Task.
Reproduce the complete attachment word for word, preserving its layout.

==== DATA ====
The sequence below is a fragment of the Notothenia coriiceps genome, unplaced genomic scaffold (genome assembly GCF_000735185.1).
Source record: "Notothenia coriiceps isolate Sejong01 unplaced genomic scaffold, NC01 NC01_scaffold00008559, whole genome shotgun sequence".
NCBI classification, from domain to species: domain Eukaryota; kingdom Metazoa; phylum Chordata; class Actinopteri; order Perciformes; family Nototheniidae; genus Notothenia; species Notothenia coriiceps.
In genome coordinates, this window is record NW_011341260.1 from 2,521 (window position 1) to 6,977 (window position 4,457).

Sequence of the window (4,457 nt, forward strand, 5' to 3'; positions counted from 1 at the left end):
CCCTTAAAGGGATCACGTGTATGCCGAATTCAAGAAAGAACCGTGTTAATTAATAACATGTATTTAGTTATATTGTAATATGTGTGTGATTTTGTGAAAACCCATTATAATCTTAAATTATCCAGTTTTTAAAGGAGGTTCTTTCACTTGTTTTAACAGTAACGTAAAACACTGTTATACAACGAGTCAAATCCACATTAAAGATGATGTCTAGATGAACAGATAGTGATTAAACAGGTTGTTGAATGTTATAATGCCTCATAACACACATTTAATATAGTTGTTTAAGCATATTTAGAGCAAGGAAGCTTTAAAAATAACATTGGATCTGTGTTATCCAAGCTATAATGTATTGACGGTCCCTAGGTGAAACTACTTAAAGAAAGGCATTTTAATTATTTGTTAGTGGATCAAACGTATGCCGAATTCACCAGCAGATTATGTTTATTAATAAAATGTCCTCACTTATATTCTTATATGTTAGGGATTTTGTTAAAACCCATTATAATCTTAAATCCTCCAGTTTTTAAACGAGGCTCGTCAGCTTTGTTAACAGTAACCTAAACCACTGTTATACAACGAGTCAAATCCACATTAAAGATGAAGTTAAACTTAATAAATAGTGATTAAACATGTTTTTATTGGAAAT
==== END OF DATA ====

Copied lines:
The sequence below is a fragment of the Notothenia coriiceps genome, unplaced genomic scaffold (genome assembly GCF_000735185.1).
Source record: "Notothenia coriiceps isolate Sejong01 unplaced genomic scaffold, NC01 NC01_scaffold00008559, whole genome shotgun sequence".
NCBI classification, from domain to species: domain Eukaryota; kingdom Metazoa; phylum Chordata; class Actinopteri; order Perciformes; family Nototheniidae; genus Notothenia; species Notothenia coriiceps.
In genome coordinates, this window is record NW_011341260.1 from 2,521 (window position 1) to 6,977 (window position 4,457).

Sequence of the window (4,457 nt, forward strand, 5' to 3'; positions counted from 1 at the left end):
CCCTTAAAGGGATCACGTGTATGCCGAATTCAAGAAAGAACCGTGTTAATTAATAACATGTATTTAGTTATATTGTAATATGTGTGTGATTTTGTGAAAACCCATTATAATCTTAAATTATCCAGTTTTTAAAGGAGGTTCTTTCACTTGTTTTAACAGTAACGTAAAACACTGTTATACAACGAGTCAAATCCACATTAAAGATGATGTCTAGATGAACAGATAGTGATTAAACAGGTTGTTGAATGTTATAATGCCTCATAACACACATTTAATATAGTTGTTTAAGCATATTTAGAGCAAGGAAGCTTTAAAAATAACATTGGATCTGTGTTATCCAAGCTATAATGTATTGACGGTCCCTAGGTGAAACTACTTAAAGAAAGGCATTTTAATTATTTGTTAGTGGATCAAACGTATGCCGAATTCACCAGCAGATTATGTTTATTAATAAAATGTCCTCACTTATATTCTTATATGTTAGGGATTTTGTTAAAACCCATTATAATCTTAAATCCTCCAGTTTTTAAACGAGGCTCGTCAGCTTTGTTAACAGTAACCTAAACCACTGTTATACAACGAGTCAAATCCACATTAAAGATGAAGTTAAACTTAATAAATAGTGATTAAACATGTTTTTATTGGAAAT